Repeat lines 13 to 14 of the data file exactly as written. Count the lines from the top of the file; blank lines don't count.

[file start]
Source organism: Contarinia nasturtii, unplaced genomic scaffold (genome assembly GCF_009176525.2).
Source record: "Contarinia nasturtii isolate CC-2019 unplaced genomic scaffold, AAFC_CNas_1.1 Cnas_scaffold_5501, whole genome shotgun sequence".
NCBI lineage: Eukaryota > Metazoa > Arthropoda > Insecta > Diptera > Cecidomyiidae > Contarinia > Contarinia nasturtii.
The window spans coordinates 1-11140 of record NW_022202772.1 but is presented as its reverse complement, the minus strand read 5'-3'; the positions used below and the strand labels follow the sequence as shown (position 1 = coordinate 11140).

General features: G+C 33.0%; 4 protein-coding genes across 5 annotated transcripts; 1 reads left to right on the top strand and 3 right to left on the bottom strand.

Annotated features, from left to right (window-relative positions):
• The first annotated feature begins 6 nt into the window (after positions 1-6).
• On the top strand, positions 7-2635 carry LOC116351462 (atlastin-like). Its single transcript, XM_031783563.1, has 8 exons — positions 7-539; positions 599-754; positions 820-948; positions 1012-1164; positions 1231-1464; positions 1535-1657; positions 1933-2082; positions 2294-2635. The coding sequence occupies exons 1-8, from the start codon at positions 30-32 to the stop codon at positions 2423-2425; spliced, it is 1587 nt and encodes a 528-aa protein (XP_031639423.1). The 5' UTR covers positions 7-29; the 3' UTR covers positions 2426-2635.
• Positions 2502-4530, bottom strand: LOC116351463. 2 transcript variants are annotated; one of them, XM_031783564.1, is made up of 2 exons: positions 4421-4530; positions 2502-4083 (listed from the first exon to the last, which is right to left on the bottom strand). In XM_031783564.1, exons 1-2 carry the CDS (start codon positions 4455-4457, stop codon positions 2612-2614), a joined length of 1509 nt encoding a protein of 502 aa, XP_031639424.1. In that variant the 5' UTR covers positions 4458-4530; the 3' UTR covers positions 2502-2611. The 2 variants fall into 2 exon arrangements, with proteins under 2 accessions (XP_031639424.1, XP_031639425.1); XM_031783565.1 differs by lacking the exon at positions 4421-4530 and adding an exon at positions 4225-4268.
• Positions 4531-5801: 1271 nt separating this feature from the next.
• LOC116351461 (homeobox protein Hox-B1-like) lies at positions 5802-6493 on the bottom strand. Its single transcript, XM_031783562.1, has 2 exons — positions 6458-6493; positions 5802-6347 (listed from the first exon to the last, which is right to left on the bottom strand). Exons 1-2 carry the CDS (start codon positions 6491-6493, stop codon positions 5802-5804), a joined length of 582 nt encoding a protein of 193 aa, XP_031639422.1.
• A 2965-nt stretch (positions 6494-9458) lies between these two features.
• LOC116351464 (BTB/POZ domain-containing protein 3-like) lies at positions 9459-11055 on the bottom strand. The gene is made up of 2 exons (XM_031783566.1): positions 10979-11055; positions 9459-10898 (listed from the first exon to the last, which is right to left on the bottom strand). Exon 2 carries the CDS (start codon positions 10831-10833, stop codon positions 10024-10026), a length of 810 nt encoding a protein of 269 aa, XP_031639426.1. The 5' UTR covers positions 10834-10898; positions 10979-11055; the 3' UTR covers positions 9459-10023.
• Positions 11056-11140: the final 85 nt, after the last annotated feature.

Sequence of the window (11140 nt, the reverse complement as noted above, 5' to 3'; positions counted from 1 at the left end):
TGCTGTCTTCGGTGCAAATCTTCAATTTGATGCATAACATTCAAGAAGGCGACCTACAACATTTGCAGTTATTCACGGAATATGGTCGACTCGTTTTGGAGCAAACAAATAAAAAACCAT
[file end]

• LOC116351464 (BTB/POZ domain-containing protein 3-like) lies at positions 9459-11055 on the bottom strand. The gene is made up of 2 exons (XM_031783566.1): positions 10979-11055; positions 9459-10898 (listed from the first exon to the last, which is right to left on the bottom strand). Exon 2 carries the CDS (start codon positions 10831-10833, stop codon positions 10024-10026), a length of 810 nt encoding a protein of 269 aa, XP_031639426.1. The 5' UTR covers positions 10834-10898; positions 10979-11055; the 3' UTR covers positions 9459-10023.
• Positions 11056-11140: the final 85 nt, after the last annotated feature.